View Full Version : Going from a $20 cue to a $200 Cue
10-13-2007, 11:10 PM
Years ago when I first took pool up(late 70's) I always used a 20 or 21 OZ cue and when I bought my table a few weeks ago I used the cheap $20 cue with a slip on tip. That is when I joined the messageboard and I had decided mentally I was going to try to play smarter than I did in my younger years. Today I bought my first ever good cue a Lucasi Hybrid. My choice would have been a 19 oz stick but I went with what they had and that was a 18. To me the big difference was the ease on applying english. Seems like you have to hit the cue more accurate for the ball to go were you want. Seems like it is designed for finnese play. Which in time I think will be good. Just wondering if there is any advice in getting use to the change besides practice. By the way my wife and daughter who are true beginners also got new sticks My wife got a players purple Graphite cue and my daughter got a new dragon design players cue. Thanks for any advice on the transition
10-14-2007, 04:07 AM
i myself cant tell you,i,mm a beginer my self and this is one of the qestions i had.
10-14-2007, 07:32 AM
Changing from those cheap slip-on tips to a real cue does exactly what you describe. You now have a tool that will do what you ask it to do. Now it's up to you to learn how to use it. Yes, you do need to be more accurate to get the kind of spin you are looking for. The benefit is that as you become more accurate with your stroke, you will find the cue ball doing what you expect it to do.
10-14-2007, 09:57 AM
Besides playing a lot are there a good DVD or even practice drills to help improve the stroke or even improve the game. Beside wanting myself to improve I would also like to get my wifes and daughters game farther along. In just a short time of them playing they have already made a big improvement. Thanks
10-14-2007, 08:15 PM
The reason I became a certified billiard instructor was because when I attended the class, I immediately recognized that this was far and away the best way for someone to improve their game. I played over 30 years before I went to an instructor. I read the books, watched the videos, and I learned more in 3 days of pool school than in all the time before. I used this analogy before...you might be able to learn algebra by reading the book...but you will learn it faster and better if you have a good teacher guiding you along.
If you are serious about improvement, find a good instructor. I do special family rates...I'm sure other instructors would be willing to do the same.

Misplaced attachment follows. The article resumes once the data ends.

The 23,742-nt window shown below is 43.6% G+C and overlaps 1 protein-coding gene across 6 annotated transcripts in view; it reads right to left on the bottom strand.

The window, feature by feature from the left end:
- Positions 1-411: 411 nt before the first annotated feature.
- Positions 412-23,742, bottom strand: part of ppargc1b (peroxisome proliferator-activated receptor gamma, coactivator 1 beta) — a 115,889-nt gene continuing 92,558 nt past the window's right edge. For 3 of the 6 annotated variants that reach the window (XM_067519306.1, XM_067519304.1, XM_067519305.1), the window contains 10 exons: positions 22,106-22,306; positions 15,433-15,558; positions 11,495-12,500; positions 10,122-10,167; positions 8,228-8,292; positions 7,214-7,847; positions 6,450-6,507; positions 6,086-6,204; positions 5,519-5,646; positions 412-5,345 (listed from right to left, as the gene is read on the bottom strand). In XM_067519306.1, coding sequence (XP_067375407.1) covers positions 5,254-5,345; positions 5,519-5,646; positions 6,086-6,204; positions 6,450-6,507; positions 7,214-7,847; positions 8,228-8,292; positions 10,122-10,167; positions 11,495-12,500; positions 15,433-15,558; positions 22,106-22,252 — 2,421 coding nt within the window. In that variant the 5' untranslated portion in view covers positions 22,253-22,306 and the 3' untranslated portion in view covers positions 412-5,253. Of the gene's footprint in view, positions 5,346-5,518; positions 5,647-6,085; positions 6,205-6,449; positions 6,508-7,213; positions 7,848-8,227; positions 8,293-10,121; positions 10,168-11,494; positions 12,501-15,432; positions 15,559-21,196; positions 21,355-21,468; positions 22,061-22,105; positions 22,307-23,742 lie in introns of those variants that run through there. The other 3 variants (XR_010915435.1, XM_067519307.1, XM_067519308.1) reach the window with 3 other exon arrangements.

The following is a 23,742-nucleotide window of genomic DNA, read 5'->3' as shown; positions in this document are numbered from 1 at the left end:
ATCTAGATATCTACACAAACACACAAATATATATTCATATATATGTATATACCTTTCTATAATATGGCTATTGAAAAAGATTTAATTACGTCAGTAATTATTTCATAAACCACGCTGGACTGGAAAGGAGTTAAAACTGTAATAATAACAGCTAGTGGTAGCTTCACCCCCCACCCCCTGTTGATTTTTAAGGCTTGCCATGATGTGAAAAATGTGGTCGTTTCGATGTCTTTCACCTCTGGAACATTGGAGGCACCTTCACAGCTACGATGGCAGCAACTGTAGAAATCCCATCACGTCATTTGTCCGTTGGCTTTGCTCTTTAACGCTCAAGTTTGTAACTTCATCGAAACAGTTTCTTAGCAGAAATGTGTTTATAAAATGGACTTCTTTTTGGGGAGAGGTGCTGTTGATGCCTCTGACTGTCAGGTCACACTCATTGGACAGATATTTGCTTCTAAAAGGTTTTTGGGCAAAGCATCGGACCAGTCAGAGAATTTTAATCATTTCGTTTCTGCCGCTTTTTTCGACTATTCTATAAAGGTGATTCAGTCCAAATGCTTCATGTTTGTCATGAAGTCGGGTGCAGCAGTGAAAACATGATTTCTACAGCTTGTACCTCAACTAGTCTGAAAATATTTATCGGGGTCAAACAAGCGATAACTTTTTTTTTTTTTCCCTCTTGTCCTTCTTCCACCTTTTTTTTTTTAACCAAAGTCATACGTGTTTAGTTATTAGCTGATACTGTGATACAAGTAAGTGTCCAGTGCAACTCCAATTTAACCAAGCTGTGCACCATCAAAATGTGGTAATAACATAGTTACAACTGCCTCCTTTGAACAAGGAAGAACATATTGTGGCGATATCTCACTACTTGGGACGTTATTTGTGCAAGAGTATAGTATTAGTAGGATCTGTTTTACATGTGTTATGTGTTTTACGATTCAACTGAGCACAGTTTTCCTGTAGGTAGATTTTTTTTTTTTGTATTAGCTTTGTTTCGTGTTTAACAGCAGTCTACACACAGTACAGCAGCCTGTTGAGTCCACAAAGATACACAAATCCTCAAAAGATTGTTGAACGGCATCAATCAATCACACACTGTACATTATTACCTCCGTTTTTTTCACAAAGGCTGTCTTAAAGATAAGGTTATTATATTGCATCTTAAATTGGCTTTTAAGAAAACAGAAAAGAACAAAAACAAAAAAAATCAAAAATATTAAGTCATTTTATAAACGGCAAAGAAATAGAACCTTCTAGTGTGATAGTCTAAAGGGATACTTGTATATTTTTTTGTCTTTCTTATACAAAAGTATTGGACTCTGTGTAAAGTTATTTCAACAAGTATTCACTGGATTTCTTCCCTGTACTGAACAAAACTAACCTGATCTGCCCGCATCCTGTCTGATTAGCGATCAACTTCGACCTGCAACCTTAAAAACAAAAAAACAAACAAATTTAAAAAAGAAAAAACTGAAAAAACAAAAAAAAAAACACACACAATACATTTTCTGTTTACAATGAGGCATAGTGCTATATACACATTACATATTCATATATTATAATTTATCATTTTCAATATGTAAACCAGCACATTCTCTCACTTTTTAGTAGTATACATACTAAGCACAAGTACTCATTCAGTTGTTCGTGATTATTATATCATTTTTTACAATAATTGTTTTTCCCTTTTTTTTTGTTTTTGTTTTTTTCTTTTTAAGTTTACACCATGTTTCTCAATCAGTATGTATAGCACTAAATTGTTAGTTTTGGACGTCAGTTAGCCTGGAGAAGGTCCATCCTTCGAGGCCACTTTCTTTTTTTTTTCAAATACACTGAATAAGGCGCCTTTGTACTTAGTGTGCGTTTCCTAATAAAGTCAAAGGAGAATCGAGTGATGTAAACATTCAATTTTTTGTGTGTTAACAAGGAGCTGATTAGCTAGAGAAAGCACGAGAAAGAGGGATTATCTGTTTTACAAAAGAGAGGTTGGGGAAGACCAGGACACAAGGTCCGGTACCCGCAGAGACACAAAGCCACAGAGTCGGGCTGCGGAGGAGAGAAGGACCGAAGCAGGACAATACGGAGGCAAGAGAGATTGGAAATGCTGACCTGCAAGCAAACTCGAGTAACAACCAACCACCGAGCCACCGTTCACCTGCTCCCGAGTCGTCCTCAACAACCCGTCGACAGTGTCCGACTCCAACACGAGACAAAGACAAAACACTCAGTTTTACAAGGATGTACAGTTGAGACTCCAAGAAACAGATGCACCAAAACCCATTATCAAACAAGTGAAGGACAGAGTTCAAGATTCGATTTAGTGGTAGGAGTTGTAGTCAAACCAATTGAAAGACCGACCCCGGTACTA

10-14-2007, 09:41 PM
"Today I bought my first ever good cue a Lucasi Hybrid"
I'd personally had everyone get a Lucasi...good construction and plays damn good. Seriously, play with the Lusaci for some tme an see if I am wrong. Chinese made, but with lots of quality and beauty for the cash. Besides, Lucasi has a lot of cosmetic models for cheap for all your girls. Dem cues "hit" for the investment! sid
10-15-2007, 06:25 PM
It sounds like you have not played pool for years. IF so, forget about spin. Get your shot making accuracy down. Then work on speed and cue ball control from speed. Then add some stop and follow. Then and some draw and tiny bits of english. Take it slow... No rush. Don't confuse yourself with too much too fast otherwise you get all mucked up and it becomes hard to line things out again. Now maybe you are beyond all this. I don't know. However, if your family is new be sure to teach them to take time. Follow the slow progression above otherwise you risk confusing peoples brain and the game becomes a confusing frustrating chore rather than fun.
Oh make sure you have a good bridge and reasonably straight stroke before doing any of the above stuff... Dominant eye, decent stance.... etc...
10-15-2007, 07:38 PM
I played a lot in the late 70's and early 80's as a teenager. My daughter who is 15 had the opportunity to play and really liked it. We all spent a weekend in a cabin were they had a table. (That was labor day weekend). We have had our new table now for about 3 weeks. I was only a decent player and I feel I am almost as good as I was back then. Having my own table I or we spend about 1.5 hours a day playing at least 5 or 6 days a week. Longer on weekends. They are improving but their problem is hitting center. Tonight I decided to get them just to hit the cue ball across the width of the table from the side dots. Just to try to get them to shoot straight. I think the first step like you mentioned is hitting the ball straight and making shots. Seems like my daughters stroke is hesitant and not smooth. Maybe getting them to slow down will help. I am going to call the local instructor and see if they can get a combine lesson on their stroke and aimimg. I think all of us going to a better stick is a adjustment. I told them the new sticks are less forgiving and they need to concentrate on the center.
Thanks for the advice. It is well taken.
10-31-2007, 10:55 PM
<blockquote><font class="small">Quote steve617:</font><hr> when I bought my table a few weeks ago <hr /></blockquote>
Steve, just totally out of curiosity, what table did you decide to buy?
11-01-2007, 05:51 AM
Nevermind Steve, I found the answer in another post....Looks like you got yourself a deal.
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